The LSAT is a hard test. No doubt about it.
Any test where you can get 10% of the questions wrong and still be in the top 2% of test takers is a hard test.
Some of that is pure, question-based difficulty, and some of it is time constraints. While it’s common to hear people say they would get everything right given infinite time, that’s not true. Sure, almost everyone would surely get more right with more time, but there are still some hard questions on the exam that you’d probably get wrong even with extra time. Again, though, you’re going to get some questions wrong because you don’t have enough time to get through them, or to think through everything you want to think through.
This probably rings way too true if you’ve recently taken a PrepTest.
Right now, I want you to really think back to that last test. Think about what you got right and wrong, how the timing went, where you invested too much time, and the impact it had on your score.
The simple fact is that the questions you spent too much time on are also likely to be the ones you got wrong. If you spent 3 minutes to get a question wrong, you might as well have closed your eyes and taken some deep breaths during that time. Heck, that would probably have been a better use of your time, since it would have resulted in less stress.
Most people—incorrectly—view the way of maximizing their score as investing time in each question to maximize their certainty in it. This generally results in a quick spiral into the sunk cost fallacy: the more time already spent on a question, the more it seems like a good idea to spend more time on it, since you’re already familiar with it.
But you know it’s a hard question. The question you’re not going to get to because of the time you’re investing here might also be hard, but it might also be easy. So it’s important to get to it.
In short, when you recognize that you’re struggling with a question, it’s time to skip it.
This seems like crazy advice. I mean, if you’re looking to maximize your score, don’t you need to answer everything?
Straight up, no. To maximize your score, you need to get everything right that your current skill level allows for, while minimizing the damage done by the questions that you are probably going to get wrong. Think about those questions, after all—you spend, say, 2:30 on a hard Logical Reasoning question and still think you got it wrong. Now, you’ve wasted 2:30, feel terrible, and will probably spiral a bit as you rush through the next 3-4 questions trying to make that time up. Your accuracy goes down, and the rush might even take extra time as you need to reread.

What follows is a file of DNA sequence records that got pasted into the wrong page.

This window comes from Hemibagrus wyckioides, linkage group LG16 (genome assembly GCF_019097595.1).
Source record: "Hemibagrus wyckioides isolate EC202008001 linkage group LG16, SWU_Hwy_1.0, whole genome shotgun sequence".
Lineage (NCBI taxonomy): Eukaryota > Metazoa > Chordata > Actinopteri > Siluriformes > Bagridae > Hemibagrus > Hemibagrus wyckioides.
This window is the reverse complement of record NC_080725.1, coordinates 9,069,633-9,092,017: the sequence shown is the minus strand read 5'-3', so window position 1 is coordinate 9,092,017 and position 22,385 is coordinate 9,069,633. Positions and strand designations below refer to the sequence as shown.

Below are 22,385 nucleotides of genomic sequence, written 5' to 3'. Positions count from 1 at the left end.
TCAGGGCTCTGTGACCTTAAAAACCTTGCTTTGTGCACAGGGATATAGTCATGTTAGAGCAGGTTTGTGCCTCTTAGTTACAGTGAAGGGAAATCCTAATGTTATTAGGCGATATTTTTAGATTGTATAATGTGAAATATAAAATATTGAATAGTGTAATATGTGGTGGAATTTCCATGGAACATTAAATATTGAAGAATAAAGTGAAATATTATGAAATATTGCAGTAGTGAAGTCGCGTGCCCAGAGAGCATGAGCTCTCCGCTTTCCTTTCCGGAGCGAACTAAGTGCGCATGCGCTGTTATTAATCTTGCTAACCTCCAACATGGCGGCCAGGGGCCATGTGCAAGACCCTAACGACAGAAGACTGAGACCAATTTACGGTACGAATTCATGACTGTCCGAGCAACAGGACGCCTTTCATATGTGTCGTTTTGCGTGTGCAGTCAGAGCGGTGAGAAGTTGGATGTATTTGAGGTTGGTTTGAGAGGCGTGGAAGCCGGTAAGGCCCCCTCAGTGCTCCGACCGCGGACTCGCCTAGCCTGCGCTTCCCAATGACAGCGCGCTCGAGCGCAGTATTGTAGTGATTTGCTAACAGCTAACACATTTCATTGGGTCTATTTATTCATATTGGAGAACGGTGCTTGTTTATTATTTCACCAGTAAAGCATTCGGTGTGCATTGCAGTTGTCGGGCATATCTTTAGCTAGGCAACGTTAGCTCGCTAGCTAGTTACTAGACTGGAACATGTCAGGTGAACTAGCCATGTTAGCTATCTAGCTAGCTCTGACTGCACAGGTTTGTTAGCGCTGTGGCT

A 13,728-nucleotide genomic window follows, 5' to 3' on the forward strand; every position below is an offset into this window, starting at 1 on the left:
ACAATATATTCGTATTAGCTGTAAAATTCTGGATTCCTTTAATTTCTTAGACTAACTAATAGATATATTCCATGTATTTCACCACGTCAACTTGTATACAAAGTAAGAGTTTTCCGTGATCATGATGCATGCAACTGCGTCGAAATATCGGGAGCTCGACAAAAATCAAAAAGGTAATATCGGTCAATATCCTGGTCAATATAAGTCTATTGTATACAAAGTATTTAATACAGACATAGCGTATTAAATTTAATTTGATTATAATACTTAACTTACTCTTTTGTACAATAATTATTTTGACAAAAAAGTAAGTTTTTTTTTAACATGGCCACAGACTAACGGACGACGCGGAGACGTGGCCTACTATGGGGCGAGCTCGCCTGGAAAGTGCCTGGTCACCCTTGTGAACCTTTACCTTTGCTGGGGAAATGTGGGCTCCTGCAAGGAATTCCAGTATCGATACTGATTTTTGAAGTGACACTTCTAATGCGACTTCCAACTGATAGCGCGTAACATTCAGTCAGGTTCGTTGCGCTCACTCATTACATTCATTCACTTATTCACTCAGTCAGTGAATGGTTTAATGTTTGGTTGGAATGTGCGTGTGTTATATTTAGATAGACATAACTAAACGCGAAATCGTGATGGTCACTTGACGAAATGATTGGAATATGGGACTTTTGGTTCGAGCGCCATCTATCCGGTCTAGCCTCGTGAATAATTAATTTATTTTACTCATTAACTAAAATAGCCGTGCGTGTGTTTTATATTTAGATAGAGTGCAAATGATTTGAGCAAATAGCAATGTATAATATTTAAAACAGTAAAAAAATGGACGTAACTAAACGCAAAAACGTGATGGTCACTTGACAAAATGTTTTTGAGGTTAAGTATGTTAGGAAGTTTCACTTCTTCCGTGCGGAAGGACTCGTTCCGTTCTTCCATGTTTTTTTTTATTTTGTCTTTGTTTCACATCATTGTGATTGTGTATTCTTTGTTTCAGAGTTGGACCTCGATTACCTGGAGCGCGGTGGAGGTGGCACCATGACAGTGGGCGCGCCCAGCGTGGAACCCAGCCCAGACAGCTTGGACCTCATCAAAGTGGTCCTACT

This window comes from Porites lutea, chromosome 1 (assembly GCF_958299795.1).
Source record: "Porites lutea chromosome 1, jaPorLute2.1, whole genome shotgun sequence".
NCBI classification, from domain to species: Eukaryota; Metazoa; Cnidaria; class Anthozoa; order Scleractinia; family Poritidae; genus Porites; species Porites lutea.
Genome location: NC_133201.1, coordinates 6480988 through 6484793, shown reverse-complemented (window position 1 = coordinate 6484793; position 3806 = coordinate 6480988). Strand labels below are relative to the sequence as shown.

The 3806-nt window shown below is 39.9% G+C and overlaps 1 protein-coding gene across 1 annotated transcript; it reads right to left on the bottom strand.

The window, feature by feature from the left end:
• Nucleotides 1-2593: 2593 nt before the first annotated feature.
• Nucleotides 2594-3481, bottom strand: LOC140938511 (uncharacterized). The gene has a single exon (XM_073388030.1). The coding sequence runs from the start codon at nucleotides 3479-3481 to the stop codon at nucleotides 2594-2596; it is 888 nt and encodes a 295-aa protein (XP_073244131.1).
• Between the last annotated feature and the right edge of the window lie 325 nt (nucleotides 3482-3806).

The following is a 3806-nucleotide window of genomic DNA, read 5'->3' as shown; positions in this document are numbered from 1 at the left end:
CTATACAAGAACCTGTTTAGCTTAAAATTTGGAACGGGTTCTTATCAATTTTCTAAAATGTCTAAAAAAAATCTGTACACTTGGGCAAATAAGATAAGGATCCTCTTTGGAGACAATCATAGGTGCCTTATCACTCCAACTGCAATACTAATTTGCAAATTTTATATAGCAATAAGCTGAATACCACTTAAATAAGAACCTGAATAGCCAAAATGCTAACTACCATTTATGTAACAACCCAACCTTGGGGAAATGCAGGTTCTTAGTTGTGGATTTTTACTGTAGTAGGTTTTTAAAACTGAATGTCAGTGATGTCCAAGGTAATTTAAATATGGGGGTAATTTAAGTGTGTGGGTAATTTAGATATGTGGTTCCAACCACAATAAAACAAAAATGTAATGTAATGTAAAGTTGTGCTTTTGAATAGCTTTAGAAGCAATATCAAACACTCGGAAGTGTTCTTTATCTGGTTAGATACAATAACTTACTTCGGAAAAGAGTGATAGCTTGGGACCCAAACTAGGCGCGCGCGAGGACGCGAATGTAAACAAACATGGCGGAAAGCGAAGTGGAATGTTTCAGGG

Instead, if you decide you’re skipping that LSAT question 45 seconds in because you have no idea what it’s about, you’ve now strategically decided that this is a question you’ll get wrong, and you now have an extra 40 seconds you can split between 1-2 other questions that you know you can get right with an extra bit of time to think.
This also seems like advice that experts don’t follow. You’d be wrong.
Personally? I’ll skip ~5 questions on Logical Reasoning before I finish the section. These are questions that fall into my weak areas. For example, if there’s a Weaken or Necessary Assumption question in 16-23, I’ll come back to it at the end. Ditto any question that’s talking abstract philosophy (“Some have argued that true happiness can only be…” ugh…). And Matching questions are going to take a bit of time, so I’ll skip them.
I’m not giving up on them, though I’m at peace with doing so if I don’t have time after getting to the rest of the questions. Rather, what I’m saying is that they’re not worth the time investment before I pick up as many other questions as possible, and then I’ll split whatever time I have left between them when I know that it’s not going to throw my timing off for the other questions.
In general, upon heading back, 1-2 of the questions won’t be so bad. 1-2 will be hard, and I’ll struggle to get through them, getting 1 right and 1 wrong. And then there’ll be the beast. The one that I wouldn’t have answered correctly on the first pass and wasted 3+ minutes on. But that’s no longer an issue, since I didn’t leave myself 3 minutes for it. I’ll use my rules of thumb to make a best guess and up my chances of getting it right from 20% to 50%.
You may be thinking that there’s no way you’d have time to go back to these questions. However, remember, these are the ones that you were probably going to spend 2+ minutes on. If you take those out of the equation, you’re essentially freeing up 10 minutes. There’s a good chance that you’ll end up with more time than you think when you start to implement a strategy for skipping LSAT questions.
So try out some strategies. Go in with some idea of what you want to skip on your first pass, but be flexible if you feel yourself spiraling.
And always take a deep breath after skipping LSAT questions. Your heart rate will go up and you’ll have taken a little hit to your ego. Nothing wrong with taking a second to recover from that. ?
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Matt Shinners is a Manhattan Prep instructor and jdMission Senior Consultant based in New York City. After receiving a degree in biochemistry from Boston College, Matt scored a 180 on his LSAT and enrolled in Harvard Law School. There’s nothing that makes him happier than seeing his students receive the scores they want to get into the schools of their choice. Check out Matt’s upcoming LSAT courses here!